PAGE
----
When I was doing research for my book A World of Ideas, I learned that the mid-century European movement known as Theater of the Absurd had an interesting lineage. Some early Church Fathers held that the key Christian belief, that God became mortal in order to suffer for humanity, is too absurd to have been invented, so it must be true.

That credo was pounced on by the father of Existentialism, Søren Kierkegaard, who argued that since faith is fundamentally irrational, we must either blindly believe, or fully embrace the ambiguity and uncertainty of our existence. That worldview was put on the stage by the likes of Samuel Beckett and Eugène Ionesco in plays that enacted existential futility with nonsense, illogic, contradiction, irony and above all repetition: the pointless cycle of activity that we paint with meaning.

Ionesco’s best-known work, The Chairs, playing at Shakespeare & Company through Oct. 31, is a classic of the genre. It premiered in 1952, the year before Beckett’s Waiting for Godot was first staged. Comparisons are inevitable.

An ancient couple, known only as Old Man and Old Woman, are living in bleak isolation in what seems to be a post-apocalyptic time in which all of civilization – or at least Paris – has been destroyed. They are eagerly awaiting the arrival of the survivors, an assortment of guests they’ve invited to hear a mysterious “message” from the Old Man that will save the world, or “what’s left of it.”

Their memories of 75 years together are indeed repetitive, contradictory and nonsensical. The Old Man keeps beginning a story without ever finishing it. The Old Woman remembers her husband’s devotion to his parents while he recalls letting his mother die in a ditch. When he laments a wasted life with so many could-have-beens, his wife loyally reminds him that he’s General Factotum – a Jack of all trades (but master of none).

The guests arrive – an elegant Lady, an military Colonel, an old flame of the Old Man’s, a crowd of reporters, “all the artists, all the property owners, everybody who is a little intellectual,” and finally the Emperor – all of them invisible to us but not to the hosts, who progressively fill the stage with chairs to seat them all. A folie à deux, certainly, but after all, we are sitting there in the theater, and they act like they don’t see us. Who are the real invisibles? (Though it’s not stressed in this production, a metatheatrical thread runs through absurdist theater.)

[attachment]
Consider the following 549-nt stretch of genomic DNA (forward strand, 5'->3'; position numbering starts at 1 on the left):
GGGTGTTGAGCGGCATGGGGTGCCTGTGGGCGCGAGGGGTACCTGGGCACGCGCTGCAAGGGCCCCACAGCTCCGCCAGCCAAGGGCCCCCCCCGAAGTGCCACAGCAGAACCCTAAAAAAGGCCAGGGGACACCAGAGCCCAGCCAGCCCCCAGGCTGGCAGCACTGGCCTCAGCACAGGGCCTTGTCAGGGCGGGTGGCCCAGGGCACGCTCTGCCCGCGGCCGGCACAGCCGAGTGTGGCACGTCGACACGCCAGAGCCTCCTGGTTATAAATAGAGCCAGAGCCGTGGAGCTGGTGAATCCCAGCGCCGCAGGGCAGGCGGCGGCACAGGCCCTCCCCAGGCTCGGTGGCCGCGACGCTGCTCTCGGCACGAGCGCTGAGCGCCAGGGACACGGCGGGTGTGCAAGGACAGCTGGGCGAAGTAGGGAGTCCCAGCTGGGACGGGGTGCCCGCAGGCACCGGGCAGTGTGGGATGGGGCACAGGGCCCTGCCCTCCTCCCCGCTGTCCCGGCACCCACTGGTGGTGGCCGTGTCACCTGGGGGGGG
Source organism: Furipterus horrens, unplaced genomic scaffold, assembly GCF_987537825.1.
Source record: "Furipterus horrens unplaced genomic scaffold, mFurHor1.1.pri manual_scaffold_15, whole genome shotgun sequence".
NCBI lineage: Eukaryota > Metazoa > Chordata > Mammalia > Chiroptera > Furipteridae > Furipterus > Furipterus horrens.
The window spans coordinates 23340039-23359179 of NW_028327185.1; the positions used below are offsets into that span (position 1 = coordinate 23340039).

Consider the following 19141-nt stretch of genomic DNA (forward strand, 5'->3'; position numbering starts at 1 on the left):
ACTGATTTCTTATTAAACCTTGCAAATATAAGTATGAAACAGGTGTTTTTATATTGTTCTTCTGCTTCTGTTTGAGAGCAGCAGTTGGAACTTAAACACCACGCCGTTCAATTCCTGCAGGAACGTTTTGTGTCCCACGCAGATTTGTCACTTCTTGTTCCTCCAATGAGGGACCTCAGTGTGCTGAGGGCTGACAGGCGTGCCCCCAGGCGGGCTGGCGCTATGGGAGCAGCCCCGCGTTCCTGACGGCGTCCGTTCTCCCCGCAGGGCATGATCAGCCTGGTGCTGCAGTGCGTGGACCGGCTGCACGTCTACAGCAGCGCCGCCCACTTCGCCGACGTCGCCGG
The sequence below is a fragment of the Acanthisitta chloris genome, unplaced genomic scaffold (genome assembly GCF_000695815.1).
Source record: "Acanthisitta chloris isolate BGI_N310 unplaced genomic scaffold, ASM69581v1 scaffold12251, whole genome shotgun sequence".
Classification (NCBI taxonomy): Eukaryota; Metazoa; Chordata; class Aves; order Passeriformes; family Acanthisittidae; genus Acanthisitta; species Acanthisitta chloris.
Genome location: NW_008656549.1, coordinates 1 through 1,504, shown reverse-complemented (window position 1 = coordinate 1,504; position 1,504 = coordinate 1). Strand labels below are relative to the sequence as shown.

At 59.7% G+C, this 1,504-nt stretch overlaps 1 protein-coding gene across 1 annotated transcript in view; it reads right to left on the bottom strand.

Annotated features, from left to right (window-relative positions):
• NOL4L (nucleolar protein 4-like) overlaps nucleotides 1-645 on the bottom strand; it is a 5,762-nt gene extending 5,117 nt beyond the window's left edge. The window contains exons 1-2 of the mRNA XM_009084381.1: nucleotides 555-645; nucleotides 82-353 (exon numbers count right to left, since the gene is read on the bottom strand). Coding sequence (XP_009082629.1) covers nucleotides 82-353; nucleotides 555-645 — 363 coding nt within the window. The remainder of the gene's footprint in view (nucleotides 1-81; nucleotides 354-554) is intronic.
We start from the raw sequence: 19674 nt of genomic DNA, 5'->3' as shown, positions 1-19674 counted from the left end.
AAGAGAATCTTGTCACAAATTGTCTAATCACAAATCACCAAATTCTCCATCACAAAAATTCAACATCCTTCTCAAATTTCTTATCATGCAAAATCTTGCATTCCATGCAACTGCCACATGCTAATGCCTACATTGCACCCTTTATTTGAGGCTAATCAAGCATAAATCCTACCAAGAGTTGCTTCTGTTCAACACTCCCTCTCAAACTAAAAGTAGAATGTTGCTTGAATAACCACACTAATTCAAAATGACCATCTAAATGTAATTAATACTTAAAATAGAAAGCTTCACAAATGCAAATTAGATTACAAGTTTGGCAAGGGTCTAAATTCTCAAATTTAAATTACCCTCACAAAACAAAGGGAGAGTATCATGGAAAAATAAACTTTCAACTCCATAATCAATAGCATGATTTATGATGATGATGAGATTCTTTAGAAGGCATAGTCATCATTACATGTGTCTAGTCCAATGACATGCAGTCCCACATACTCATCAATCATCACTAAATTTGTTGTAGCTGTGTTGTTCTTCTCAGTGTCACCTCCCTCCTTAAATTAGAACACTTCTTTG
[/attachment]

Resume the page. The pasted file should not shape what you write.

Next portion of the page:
Ionesco subtitled his play “a tragic farce.” The physical commotion and verbal non sequiturs are ripe for comedy, the couple’s hopeless illusions the stuff of tragedy. In the end, they meet in the middle. We’re neither in stitches nor in tears, but left with more questions than answers, more ambiguities than certainties – just like life.

In a program note, Warwick answers the implied question “Why this play now?” by recalling last year’s lockdowns. “Isolated from family and friends … having imaginary conversations in our head…  a perfect description of life in general recently.”

Shakespeare & Company veteran Malcolm Ingram gives the Old Man a tottering dignity, querulous and, as King Lear put it, not in his perfect mind, but single-minded in his quest to complete his life’s work. Barbara Sims’ Old Woman is almost heartbreakingly sweet and supportive, a willing hostess and “helpmeet,” as he calls her, not only ready but eager to hear his unfinished story for the umpteenth time.

Both Warwick and Ingram are English, and Sims dons a convincing accent. Perhaps it’s the Britishness that lends a sense of well-behaved reticence to the proceedings. Voices are seldom raised, there’s hardly a crack in the couple’s unconditional love for each other, and few in their obsequious courtesies to the guests (there is some consternation when the Colonel is apparently getting fresh with the Lady).

This approach is true to the play’s straight-faced affect, though I would like to have seen more variety in pacing and more hectic agitation as the crowd of visitors and chairs swells. And I’m unsure what to make of the ending.

A professional Orator has been hired to deliver the world-saving message on behalf of the Old Man. When he arrives and takes the podium, the script says, he’s revealed as a deaf mute who utters a few unintelligible sounds before writing a cryptic word and a final “Adieu” on a blackboard.

In a recent interview, the director said this representation of a handicapped person “might have worked 70 years ago … but if Ionesco was alive today, he would cut that.” So Warwick has done just that, replacing the actor with an umbrella and the blackboard with a banner dropped from the flies.

I fear that might not be very clear to someone who doesn’t know the author’s original. The same goes for the couple’s final exit after the Orator is introduced and the Old Man declares his mission accomplished: a double suicide that’s explicit in the script but only implied here.

Photos by Daniel Rader


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